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|The Versys is one of those machines that exceeds the sum of its parts. Its name, derived from “vertex” (Latin for pinnacle, summit, top) and “system,” hints at its goal of offering a truly superior platform that maximizes fun in any number of street riding situations. One ride is all it takes to confirm that the Versys 650 delivers on its any-street promise.|
|Type||4-stroke, Parallel Twin|
|Bore and stroke||83.0 x 60.0 mm|
|Valve system||DOHC, 8 valves|
|Fuel system||Digital fuel injection with two 38 mm Keihin throttle bodies|
|Lubrication||Forced lubrication (semi-dry sump)|
|Front: type||Dual semi-floating 300 mm petal discs|
|Front: calipers||Dual 2-piston calipers|
|Rear: type||Single 250 mm petal disc|
|Rear: calipers||Single-piston caliper|
|Overall length||2,165 mm|
|Overall height||1,400 mm / 1,450 mm (High Position)|
|Wheelbase||1,415 mm (55.7 in.)|
|Ground clearance||170 mm|
|Seat height||840 mm|
|Curb mass**||216 kg|
|Fuel capacity||21 litres|
|Transmission||6-speed, with positive neutral finder|
|Primary reduction ratio||2.095 (88/42)|
|Gear ratio: 1st||2.438 (39/16)|
|Gear ratio: 2nd||1.714 (36/21)|
|Gear ratio: 3rd||1.333 (32/24)|
|Gear ratio: 4th||1.111 (30/27)|
|Gear ratio: 5th||0.966 (28/29)|
|Gear ratio: 6th||0.852 (23/27)|
|Final reduction ratio||3.067 (46/15)|
|Clutch||Wet multi-disc, manual|
|Type||Diamond, high-tensile steel|
|Wheel travel: front||150 mm (5.9 in.)|
|Tire: front||120/70-ZR17M/C (58W)|
|Wheel travel: rear||145 mm (5.7 in.)|
|Tire: rear||160/60-ZR17MC (69W)|
|Trail||108 mm (4.3 in.)|
|Steering angle (left/right)||35° / 35°|
|Suspension, front||41 mm inverted telescopic fork with adjustable rebound damping and adjustable preload|
|Suspension, rear||Offset laydown single-shock with remote spring preload adjustability|
Late-model sport bikes often use large-bore throttle bodies to generate high levels of power. However, with large diameter throttles, when a rider suddenly opens the throttle, the unrestricted torque response is anything but gentle and often more than the rider can handle. Dual throttle valve technology was designed to tame engine response while contributing to performance.
On fuel-injected models, throttle bodies generally have only one throttle valve per cylinder. On models with dual throttle valves, there are two throttle valves per cylinder: in addition to the main valves, which are physically linked to the throttle grip and controlled by the rider, a second set of valves, opened and closed by the ECU, precisely regulates intake airflow to ensure a natural, linear response. With the air passing through the throttle bodies becoming smoother, combustion efficiency in improved and power is increased.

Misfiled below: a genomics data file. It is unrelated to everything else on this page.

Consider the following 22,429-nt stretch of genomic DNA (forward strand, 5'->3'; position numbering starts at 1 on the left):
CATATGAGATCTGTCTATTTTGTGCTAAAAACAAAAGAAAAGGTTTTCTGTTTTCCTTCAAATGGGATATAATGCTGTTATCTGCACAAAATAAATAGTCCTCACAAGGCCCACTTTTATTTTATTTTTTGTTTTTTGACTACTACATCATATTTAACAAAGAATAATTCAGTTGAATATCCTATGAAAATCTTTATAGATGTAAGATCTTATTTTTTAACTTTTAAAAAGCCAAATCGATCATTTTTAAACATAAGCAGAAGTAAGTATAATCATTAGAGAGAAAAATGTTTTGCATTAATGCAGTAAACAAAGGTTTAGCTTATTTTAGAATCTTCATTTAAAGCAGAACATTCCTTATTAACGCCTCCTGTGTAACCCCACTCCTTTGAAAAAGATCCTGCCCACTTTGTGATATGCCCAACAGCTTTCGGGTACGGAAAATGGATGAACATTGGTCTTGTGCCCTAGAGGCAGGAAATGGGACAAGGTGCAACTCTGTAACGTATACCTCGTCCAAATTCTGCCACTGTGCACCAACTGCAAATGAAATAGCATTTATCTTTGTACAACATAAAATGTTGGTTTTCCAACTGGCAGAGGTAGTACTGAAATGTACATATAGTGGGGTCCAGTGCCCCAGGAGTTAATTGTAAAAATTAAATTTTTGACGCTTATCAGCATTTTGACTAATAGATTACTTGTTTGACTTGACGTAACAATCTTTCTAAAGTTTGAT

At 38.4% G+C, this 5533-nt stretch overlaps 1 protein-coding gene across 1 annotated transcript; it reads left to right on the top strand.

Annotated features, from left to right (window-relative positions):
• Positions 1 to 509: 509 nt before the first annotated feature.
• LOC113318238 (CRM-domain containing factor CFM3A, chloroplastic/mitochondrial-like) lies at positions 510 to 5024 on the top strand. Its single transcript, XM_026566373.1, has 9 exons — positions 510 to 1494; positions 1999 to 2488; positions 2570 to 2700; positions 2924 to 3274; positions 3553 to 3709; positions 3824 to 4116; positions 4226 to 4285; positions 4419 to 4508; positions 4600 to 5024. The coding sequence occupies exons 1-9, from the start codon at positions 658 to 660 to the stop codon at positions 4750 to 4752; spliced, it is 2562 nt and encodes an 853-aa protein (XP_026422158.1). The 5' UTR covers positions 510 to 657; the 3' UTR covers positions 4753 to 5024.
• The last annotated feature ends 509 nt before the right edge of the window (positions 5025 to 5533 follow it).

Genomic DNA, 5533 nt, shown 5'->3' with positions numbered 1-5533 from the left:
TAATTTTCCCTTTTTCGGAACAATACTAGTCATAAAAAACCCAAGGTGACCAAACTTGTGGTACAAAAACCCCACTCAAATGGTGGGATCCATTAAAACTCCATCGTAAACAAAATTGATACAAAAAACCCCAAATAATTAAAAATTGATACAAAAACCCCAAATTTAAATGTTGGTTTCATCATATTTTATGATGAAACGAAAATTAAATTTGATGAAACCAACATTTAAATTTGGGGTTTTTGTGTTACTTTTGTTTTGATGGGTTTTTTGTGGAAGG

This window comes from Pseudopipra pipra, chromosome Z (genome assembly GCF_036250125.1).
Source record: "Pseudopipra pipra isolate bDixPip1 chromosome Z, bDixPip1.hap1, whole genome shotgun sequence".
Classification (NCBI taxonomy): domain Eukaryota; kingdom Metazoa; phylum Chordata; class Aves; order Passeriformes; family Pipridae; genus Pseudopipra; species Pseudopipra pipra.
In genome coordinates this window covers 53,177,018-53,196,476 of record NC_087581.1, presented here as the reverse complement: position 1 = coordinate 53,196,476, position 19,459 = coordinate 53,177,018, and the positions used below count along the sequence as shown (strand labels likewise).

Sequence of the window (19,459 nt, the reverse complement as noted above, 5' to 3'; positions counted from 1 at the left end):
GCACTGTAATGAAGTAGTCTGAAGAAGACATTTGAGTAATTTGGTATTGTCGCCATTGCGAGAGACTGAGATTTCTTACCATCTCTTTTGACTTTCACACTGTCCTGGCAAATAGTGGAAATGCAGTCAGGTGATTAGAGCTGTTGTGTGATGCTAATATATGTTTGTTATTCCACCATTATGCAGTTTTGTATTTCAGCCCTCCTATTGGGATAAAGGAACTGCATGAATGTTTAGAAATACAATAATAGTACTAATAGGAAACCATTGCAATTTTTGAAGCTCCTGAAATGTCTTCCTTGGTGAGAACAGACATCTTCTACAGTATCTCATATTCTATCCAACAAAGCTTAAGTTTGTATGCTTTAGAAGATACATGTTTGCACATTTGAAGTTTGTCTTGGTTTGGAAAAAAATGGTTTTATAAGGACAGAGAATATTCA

Like other Kawasaki engine management technology, Dual Throttle Valves were designed with the philosophy of “following the rider’s intention, while providing natural-feeling support.” They are featured on many Kawasaki models.
Sudden over-application of the brakes, or braking on low-grip surfaces (surfaces with a low coefficient of friction) such as wet asphalt or manhole covers may cause a motorcycle’s wheel(s) to lock up and slip. ABS was developed to prevent such incidents. Kawasaki ABS systems are controlled by high precision and highly reliable programming formulated based on thorough testing of numerous riding situations. By ensuring stable braking performance, they offer rider reassurance that contributes to greater riding enjoyment.
And to meet the special requirements of certain riders, specialised ABS systems are also available. For example, KIBS (Kawasaki Intelligent anti-lock Brake System) is a high-precision brake system designed specifically for supersport models, enabling sport riding to be enjoyed by a wider range of riders. And by linking the front and rear brakes, K-ACT (Kawasaki Advanced Coactive-braking Technology) ABS provides the confidence to enjoy touring on heavyweight models. Kawasaki is continually working on the development of other advanced ABS systems.
Using high-precision electronic control for engine management, Kawasaki models can achieve a high level of fuel efficiency. However, fuel consumption is greatly affected by throttle use, gear selection, and other elements under the rider’s control. The Economical Riding Indicator is a function that indicates when current riding conditions are consuming a low amount of fuel. The system continuously monitors fuel consumption, regardless of vehicle speed, engine speed, throttle position and other riding conditions. When fuel consumption is low for a given speed (i.e. fuel efficiency is high), an “ECO” mark appears on the instrument panel’s LCD screen. By riding so that the “ECO” mark remains on, fuel consumption can be reduced.
While effective vehicle speed and engine speed may vary by model, paying attention to conditions that cause the “ECO” mark to appear can help riders improve their fuel efficiency – a handy way to increase cruising range. Further, keeping fuel consumption low also helps minimise negative impact on the environment.
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